EghtesadOnline: Underground water resources in the parched Isfahan Province are disappearing by 3.6 billion cubic meters per annum, head of the Water Conservation Department of the provincial water company said.
“Of the total annual extraction, 3.3 bcm is taken out from 41,000 authorized wells and the rest from 21,000 illegal wells,” Mehdi Mirbaqeri complained, IRNA reported.
Almost 7,000 unauthorized wells have been sealed since 2005 which helped save 215 million cubic meters of water a year in the dry central region, he noted.
More than 1,200 illegal wells were sealed in the past 12 months, but the water company is apparently fighting a losing battle as the province is caught in a vicious cycle of worsening water deficits.
“The more wells we seal, the more they (farmers) dig illegally,” he said concurring that the well sealing programs are not producing the desired results in the main farming regions and in areas where people own big horticultural land.
Imposing stringent rules and spreading the culture of frugal consumption together can help put an end to the vicious cycle as 80% of the province is suffering from dry and disturbing water conditions to varying degrees.
Located in an arid region with minimal rain, Isfahan has been struggling with drought for years, which has resulted in drying up of the famous Zayandehroud River.
Mirbaqeri emphasized the urgency to convince farmers to use less groundwater resources or face severe drier consequences as the wells dry up.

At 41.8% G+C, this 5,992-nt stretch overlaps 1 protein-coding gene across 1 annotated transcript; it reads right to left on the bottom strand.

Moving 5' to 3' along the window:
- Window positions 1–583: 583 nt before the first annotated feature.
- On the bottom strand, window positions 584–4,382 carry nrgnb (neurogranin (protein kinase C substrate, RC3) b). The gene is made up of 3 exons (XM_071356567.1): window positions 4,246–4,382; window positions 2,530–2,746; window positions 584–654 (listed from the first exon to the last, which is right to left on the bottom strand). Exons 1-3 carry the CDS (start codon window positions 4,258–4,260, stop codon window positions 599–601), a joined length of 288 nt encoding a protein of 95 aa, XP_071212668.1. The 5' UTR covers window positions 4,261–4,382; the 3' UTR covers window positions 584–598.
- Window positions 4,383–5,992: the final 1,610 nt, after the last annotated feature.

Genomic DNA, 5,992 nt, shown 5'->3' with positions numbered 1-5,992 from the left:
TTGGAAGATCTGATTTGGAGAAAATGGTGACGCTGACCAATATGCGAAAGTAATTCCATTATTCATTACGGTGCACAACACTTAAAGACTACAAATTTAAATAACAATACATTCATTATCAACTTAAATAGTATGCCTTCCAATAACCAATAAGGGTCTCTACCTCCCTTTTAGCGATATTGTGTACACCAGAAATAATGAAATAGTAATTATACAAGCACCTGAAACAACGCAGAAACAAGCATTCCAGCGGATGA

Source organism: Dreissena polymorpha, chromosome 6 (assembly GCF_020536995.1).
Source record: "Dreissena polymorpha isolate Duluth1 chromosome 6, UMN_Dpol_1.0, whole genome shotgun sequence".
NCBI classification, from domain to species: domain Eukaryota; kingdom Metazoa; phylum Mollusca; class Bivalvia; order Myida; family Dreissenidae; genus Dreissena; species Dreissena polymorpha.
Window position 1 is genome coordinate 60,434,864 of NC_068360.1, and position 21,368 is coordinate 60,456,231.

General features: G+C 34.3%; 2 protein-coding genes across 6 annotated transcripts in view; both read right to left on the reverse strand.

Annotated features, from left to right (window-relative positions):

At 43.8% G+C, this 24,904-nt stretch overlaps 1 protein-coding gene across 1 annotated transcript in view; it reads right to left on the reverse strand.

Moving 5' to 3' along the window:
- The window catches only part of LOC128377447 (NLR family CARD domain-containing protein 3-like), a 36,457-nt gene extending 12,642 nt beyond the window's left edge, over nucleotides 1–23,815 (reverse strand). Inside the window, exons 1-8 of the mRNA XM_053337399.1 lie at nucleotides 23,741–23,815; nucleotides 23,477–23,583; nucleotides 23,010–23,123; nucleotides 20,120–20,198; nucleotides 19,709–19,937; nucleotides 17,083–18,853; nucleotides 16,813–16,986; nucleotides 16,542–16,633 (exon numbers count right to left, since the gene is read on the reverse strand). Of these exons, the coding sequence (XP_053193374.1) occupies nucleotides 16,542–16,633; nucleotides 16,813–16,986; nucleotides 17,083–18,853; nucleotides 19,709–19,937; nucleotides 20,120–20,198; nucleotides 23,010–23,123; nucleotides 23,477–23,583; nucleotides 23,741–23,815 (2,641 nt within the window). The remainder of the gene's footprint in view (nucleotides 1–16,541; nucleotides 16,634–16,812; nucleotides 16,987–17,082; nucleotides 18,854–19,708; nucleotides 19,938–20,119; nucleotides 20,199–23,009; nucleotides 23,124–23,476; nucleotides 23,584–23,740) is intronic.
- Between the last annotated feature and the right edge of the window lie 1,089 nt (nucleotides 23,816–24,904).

There is no dry-land farming in Isfahan due to low precipitation (120 millimeters a year). Groundwater tables and aquifers supply most of the farming needs. Only 569,000 hectares (about 5%) of the province’s 10 million hectares are arable.
Water flow into the Zayandehroud Dam reached 1.2 billion cubic meters in 2017. Now it has halved.
Of the total flow, 300 mcm is used for drinking and the rest sold to industries.
According to Hashem Amini, head of the provincial water company, the need to treat and reuse wastewater is crucial to cope with the worsening water crisis.
“Almost 172 million cubic meters of wastewater is recycled in the province every year,” he said, adding that of the total, 60% or 100 mcm is used for farming and the rest for industries, green spaces, maintaining watersheds and anti-desertification programs.
After Yazd, Isfahan is the second biggest industrial hubs in the country and 70% of Iran’s steel is manufactured in this province, which explains why tapping into unconventional water resources has become a pressing priority.
Zayandehroud originates in the mountains of Chaharmahal-Bakhtiari Province and flows eastward toward Isfahan before ending up in Gavkhouni Wetland. Officials say Isfahan's struggle with drought has made it difficult to supply farms with dam water while upholding the water rights of Zayandehroud and Gavkhouni.
Disorganized urbanization, old and obsolete farming practices and the presence of water-intensive industries such as Mobarakeh Steel Company are imposing increasing pressure on the region’s rapidly dwindling water reserves.
Energy Ministry data show that the number of wells in Iran has increased by 1,400% over the past 57 years. There were 60,000 wells in 1963. The number has now jumped to 900,000, resulting in slow but steady land subsidence in the country.
Though reversing land subsidence is now not possible, slowing its progress is doable if the will exists and the government and public cooperate.
Besides land subsidence, groundwater overdraft may lead to destruction of vegetation, increase dust storms and holes in the plains and higher salt content in groundwater.
Illegal water wells have emerged as a dilemma for the water authorities struggling to curb high extraction and consumption rates, namely in the major agricultural regions.